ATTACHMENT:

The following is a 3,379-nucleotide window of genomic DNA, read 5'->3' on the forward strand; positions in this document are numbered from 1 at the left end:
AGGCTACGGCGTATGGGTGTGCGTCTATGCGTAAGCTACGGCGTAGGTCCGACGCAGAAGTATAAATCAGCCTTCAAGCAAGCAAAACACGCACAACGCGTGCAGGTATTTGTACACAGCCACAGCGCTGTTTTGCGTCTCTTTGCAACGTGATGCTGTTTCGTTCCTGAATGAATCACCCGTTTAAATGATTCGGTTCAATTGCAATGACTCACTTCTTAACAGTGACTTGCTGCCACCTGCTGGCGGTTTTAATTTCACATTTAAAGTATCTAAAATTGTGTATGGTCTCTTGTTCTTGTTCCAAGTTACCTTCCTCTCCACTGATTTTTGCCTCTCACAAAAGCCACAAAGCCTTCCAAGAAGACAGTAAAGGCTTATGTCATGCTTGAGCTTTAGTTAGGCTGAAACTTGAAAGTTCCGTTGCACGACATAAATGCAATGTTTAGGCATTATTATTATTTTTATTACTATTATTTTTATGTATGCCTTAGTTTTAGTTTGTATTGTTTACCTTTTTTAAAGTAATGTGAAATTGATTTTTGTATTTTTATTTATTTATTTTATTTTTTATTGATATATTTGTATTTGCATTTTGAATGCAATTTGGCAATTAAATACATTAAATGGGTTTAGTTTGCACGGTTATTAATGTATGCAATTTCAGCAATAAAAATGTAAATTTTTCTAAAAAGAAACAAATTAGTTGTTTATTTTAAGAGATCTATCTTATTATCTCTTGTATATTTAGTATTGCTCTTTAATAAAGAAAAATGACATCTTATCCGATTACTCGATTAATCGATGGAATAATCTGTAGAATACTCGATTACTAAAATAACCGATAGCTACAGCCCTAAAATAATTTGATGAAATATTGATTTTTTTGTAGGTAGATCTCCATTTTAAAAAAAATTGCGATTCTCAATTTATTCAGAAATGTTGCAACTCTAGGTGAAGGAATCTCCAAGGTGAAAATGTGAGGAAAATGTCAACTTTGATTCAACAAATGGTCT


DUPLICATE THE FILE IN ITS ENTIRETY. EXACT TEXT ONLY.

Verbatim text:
The following is a 3,379-nucleotide window of genomic DNA, read 5'->3' on the forward strand; positions in this document are numbered from 1 at the left end:
AGGCTACGGCGTATGGGTGTGCGTCTATGCGTAAGCTACGGCGTAGGTCCGACGCAGAAGTATAAATCAGCCTTCAAGCAAGCAAAACACGCACAACGCGTGCAGGTATTTGTACACAGCCACAGCGCTGTTTTGCGTCTCTTTGCAACGTGATGCTGTTTCGTTCCTGAATGAATCACCCGTTTAAATGATTCGGTTCAATTGCAATGACTCACTTCTTAACAGTGACTTGCTGCCACCTGCTGGCGGTTTTAATTTCACATTTAAAGTATCTAAAATTGTGTATGGTCTCTTGTTCTTGTTCCAAGTTACCTTCCTCTCCACTGATTTTTGCCTCTCACAAAAGCCACAAAGCCTTCCAAGAAGACAGTAAAGGCTTATGTCATGCTTGAGCTTTAGTTAGGCTGAAACTTGAAAGTTCCGTTGCACGACATAAATGCAATGTTTAGGCATTATTATTATTTTTATTACTATTATTTTTATGTATGCCTTAGTTTTAGTTTGTATTGTTTACCTTTTTTAAAGTAATGTGAAATTGATTTTTGTATTTTTATTTATTTATTTTATTTTTTATTGATATATTTGTATTTGCATTTTGAATGCAATTTGGCAATTAAATACATTAAATGGGTTTAGTTTGCACGGTTATTAATGTATGCAATTTCAGCAATAAAAATGTAAATTTTTCTAAAAAGAAACAAATTAGTTGTTTATTTTAAGAGATCTATCTTATTATCTCTTGTATATTTAGTATTGCTCTTTAATAAAGAAAAATGACATCTTATCCGATTACTCGATTAATCGATGGAATAATCTGTAGAATACTCGATTACTAAAATAACCGATAGCTACAGCCCTAAAATAATTTGATGAAATATTGATTTTTTTGTAGGTAGATCTCCATTTTAAAAAAAATTGCGATTCTCAATTTATTCAGAAATGTTGCAACTCTAGGTGAAGGAATCTCCAAGGTGAAAATGTGAGGAAAATGTCAACTTTGATTCAACAAATGGTCT